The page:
• Sandra Scott

Elderberry Gummies

Elderberry syrup is the most common remedy for colds in Europe (Gladstar, 2008, p.190). I prefer to make gummies instead of syrups. Giving a few gummies to a toddler is way easier than giving a spoonful of very sticky syrup! These tiny treats can be stored in the refrigerator for at least three weeks, and probably would last even longer, though this size batch always gets gobbled up in my house. I typically make gummies like this every time anyone in my house has a cold. Usually I add a little bit of fresh ginger to the mix for extra anti-inflammatory and immune boosting properties. This particular batch of gummies contains an ingredient which I am quite excited about! Tart cherry juice is touted to be an excellent sleep aid. I found this beautiful Michigan Tart Cherry Juice Concentrate at a local market, and I plan to make these magical treats much more often, to keep the whole family healthy and sleeping well!


½ cup dried elderberries

3 cups filtered water

¼ cup lemon juice

¼ cup raw honey

¼ cup tart cherry juice concentrate

½ cup gelatin powder


- Place Elderberries and water in saucepan and bring to a boil, then reduce heat to med/low and simmer for 30 – 45 minutes, stirring occasionally.

- Pour mixture through a fine mesh sieve or, my favorite, a large stainless steel funnel strainer.

- Mash the berries as much as you can, and squeeze out as much juice as possible. Discard the berries (they are great for the compost pile).

- Measure out honey, cherry juice, and lemon juice into a small glass measuring cup. Slowly whisk gelatin into this mixture.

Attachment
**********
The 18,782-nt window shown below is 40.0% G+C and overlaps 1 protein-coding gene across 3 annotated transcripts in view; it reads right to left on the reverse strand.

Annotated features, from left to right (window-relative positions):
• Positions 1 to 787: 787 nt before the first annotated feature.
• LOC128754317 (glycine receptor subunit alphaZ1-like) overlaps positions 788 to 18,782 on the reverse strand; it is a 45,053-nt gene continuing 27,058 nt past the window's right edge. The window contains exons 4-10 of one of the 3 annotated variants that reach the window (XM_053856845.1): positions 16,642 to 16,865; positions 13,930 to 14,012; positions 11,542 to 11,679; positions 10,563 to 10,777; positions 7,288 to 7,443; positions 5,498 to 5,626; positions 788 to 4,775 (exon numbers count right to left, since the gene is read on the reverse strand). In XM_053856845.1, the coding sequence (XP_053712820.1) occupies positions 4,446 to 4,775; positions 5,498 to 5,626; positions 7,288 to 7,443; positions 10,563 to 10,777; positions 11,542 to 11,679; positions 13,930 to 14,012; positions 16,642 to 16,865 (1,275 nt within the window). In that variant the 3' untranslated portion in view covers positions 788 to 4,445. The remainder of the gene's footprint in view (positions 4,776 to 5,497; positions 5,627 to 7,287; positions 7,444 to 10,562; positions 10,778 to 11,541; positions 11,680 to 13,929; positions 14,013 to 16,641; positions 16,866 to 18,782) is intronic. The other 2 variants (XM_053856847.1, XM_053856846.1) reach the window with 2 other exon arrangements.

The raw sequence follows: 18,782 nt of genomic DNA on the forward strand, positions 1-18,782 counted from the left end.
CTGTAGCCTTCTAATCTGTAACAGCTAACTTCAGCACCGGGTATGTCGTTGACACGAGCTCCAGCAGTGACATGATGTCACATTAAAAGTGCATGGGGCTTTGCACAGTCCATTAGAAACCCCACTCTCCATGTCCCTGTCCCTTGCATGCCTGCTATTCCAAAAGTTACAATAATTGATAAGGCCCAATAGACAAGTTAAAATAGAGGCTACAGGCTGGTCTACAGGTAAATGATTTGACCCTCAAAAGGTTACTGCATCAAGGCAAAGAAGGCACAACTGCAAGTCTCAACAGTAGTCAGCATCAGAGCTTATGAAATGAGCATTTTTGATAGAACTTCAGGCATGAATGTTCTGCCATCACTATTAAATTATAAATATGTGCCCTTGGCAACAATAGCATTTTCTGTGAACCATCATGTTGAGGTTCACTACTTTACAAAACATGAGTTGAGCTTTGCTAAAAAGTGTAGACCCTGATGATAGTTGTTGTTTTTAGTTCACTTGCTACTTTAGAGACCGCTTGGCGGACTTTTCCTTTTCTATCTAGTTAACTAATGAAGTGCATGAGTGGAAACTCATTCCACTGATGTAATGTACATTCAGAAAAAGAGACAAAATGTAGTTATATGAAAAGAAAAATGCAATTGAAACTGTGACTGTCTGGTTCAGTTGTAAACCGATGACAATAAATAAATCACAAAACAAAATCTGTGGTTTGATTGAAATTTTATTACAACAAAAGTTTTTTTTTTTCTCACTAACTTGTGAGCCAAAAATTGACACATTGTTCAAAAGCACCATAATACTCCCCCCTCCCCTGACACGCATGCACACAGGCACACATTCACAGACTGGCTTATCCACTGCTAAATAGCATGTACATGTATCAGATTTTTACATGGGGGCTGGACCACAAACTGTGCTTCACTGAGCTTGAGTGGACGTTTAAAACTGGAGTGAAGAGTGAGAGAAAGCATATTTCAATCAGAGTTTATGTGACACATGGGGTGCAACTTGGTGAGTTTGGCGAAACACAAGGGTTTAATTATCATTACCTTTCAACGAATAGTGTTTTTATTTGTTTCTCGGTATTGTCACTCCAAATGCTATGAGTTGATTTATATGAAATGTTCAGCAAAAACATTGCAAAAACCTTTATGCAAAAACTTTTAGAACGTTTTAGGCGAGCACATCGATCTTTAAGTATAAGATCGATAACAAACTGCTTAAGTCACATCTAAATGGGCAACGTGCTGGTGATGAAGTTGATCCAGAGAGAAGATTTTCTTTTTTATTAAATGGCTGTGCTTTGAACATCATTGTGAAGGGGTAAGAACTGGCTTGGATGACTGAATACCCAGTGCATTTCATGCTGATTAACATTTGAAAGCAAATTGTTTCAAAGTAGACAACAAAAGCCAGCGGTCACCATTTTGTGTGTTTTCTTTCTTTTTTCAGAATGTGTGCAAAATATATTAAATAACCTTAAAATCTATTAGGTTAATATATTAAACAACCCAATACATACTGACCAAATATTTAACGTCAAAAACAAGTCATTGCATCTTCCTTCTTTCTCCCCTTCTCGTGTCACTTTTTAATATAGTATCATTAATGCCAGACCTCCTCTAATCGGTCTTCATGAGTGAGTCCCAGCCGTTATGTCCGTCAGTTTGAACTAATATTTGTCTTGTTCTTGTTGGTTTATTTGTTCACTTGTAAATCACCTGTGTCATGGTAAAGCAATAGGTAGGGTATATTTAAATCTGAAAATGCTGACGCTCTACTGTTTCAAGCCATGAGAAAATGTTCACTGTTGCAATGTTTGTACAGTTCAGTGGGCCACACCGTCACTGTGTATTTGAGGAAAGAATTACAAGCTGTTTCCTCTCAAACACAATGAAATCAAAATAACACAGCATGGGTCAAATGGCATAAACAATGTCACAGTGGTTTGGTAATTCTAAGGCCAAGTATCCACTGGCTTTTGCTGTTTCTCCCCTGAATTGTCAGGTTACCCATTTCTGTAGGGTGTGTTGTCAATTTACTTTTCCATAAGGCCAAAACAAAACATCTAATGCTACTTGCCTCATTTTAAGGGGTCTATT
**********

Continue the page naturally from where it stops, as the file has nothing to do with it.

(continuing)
-Pour gelatin mixture into hot Elderberry liquid, whisking to fully incorporate and avoid clumping.

- Pour the mixture into molds, or a glass baking dish.


- I love Pyrex glass measuring cups for this recipe. I use a large (4 cups) one to measure out the water, then when it is time to strain out the berries, I place the strainer over that same, now empty measuring cup, and pour the berry liquid in.

-While you are waiting for the berries to simmer, go ahead and measure out the sweeteners and lemon juice into a small glass measuring cup (or bowl or whatever) but wait to add the gelatin until after the berries have cooked down. You don’t want the gelatin to set up before you are ready!

- I love silicon molds! I have little heart shaped ones that I love. They are a fun shape, but don’t contain too many tiny details, so they are relatively easy to clean. I have classic bear shaped ones that are also super fun, but sometimes it can be a pain to get food residue out of the tiny nooks and crannies of the arms and legs. My silicon molds also came with a tiny dropper to add just the perfect amount of liquid to each individual bear. THIS IS RIDICULOUS! Just pour some liquid onto your mold, and squeegee it around with a flexible spatula. Give the dropper to your child to be used as a Barbie turkey baster.